On 29 August 2020, the Agreement for the Termination of Bilateral Investment Treaties (the “BITs”) between the Member States of the European Union (the “EU”) (the “Termination Agreement”) entered into force. As discussed in one of our previous blog posts, the Termination Agreement was signed on 5 May 2020 by 23 EU Member States. In its preamble, the signatories of the Termination Agreement confirmed their commitment to the “protection of cross-border investments within the [EU]” and “within the scope of application of [EU law]”, stating that intra-EU BITs are “contrary to the EU Treaties and, as a result of this incompatibility, cannot be applied after the date on which the last of the parties to an intra-EU bilateral investment treaty became a Member State of the [EU]”.
Denmark (on 6 May 2020) and Hungary (on 30 July 2020) were the first two EU Member States out of the 23 signatories to ratify the Termination Agreement. Pursuant to Article 16(1) of the Termination Agreement, it entered into force 30 calendar days after receipt of the second instrument of ratification from Hungary. According to Article 16(2) of the Termination Agreement, it is currently in force only as between Denmark and Hungary.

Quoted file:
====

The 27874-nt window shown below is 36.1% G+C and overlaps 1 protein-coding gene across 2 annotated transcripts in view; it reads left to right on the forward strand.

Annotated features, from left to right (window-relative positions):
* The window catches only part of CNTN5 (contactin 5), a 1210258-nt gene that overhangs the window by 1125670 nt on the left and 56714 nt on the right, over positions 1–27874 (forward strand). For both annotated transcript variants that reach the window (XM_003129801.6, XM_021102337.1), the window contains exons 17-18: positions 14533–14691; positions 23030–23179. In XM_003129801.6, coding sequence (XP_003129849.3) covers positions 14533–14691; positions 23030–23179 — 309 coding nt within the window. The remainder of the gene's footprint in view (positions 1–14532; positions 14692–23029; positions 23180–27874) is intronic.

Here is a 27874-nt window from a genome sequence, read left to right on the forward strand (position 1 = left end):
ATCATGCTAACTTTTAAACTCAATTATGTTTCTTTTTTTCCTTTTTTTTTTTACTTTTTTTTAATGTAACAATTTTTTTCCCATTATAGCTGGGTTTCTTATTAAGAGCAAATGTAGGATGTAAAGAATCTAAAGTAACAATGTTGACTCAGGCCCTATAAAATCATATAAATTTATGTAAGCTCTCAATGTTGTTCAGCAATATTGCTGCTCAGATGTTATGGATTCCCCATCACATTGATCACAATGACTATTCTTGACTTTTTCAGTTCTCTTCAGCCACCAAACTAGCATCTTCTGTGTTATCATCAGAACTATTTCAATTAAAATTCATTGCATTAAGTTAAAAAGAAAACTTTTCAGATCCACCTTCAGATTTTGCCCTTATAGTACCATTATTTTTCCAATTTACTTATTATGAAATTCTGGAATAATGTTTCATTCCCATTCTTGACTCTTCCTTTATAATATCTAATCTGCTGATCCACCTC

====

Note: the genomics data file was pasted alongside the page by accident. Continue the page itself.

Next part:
The signing and entry into force of the Termination Agreement are significant developments in the intra-EU investor-state dispute resolution landscape. Parties to existing intra-EU investor-state arbitration proceedings involving signatory states to the Termination Agreement, as well as those that are considering commencing such proceedings, are advised to seek guidance on the implications of the Termination Agreement.